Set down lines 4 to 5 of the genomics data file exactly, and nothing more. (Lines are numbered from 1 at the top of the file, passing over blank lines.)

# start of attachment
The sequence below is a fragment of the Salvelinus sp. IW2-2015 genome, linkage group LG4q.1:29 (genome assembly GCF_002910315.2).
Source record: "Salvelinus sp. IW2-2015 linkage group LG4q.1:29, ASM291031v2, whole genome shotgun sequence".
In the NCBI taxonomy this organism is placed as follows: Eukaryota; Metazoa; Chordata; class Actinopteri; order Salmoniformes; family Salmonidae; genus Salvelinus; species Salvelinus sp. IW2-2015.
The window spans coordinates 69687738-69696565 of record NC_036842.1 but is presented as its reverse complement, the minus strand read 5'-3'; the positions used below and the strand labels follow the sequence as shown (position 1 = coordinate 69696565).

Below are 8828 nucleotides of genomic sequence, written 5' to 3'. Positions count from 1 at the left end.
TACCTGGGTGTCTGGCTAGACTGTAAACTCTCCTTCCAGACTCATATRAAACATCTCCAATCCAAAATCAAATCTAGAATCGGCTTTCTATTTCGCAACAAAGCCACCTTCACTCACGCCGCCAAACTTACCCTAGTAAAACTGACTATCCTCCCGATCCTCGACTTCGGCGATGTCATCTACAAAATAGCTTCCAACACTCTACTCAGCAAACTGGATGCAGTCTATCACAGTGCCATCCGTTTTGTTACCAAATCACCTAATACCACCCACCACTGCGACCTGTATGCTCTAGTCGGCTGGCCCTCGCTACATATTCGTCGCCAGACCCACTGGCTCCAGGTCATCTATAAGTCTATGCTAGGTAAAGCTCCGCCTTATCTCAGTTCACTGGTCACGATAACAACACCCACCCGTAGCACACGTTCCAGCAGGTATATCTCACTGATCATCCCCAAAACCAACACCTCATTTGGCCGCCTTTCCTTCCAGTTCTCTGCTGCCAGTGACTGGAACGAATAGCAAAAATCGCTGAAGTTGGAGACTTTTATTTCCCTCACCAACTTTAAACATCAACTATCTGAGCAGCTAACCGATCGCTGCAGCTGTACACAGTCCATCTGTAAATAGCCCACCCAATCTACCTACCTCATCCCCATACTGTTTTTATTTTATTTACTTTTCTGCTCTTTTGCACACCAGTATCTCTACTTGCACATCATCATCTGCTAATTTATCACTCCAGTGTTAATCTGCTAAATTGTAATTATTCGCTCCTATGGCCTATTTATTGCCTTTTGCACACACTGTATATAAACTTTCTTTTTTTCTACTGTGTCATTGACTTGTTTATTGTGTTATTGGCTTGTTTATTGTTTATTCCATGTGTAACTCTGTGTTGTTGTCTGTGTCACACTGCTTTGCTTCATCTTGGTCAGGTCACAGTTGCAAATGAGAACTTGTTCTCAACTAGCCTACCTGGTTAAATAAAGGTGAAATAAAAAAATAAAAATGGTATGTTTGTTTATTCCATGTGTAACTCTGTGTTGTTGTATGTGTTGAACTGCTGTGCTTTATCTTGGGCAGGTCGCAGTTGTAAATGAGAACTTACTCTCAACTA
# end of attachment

The window spans coordinates 69687738-69696565 of record NC_036842.1 but is presented as its reverse complement, the minus strand read 5'-3'; the positions used below and the strand labels follow the sequence as shown (position 1 = coordinate 69696565).

Below are 8828 nucleotides of genomic sequence, written 5' to 3'. Positions count from 1 at the left end.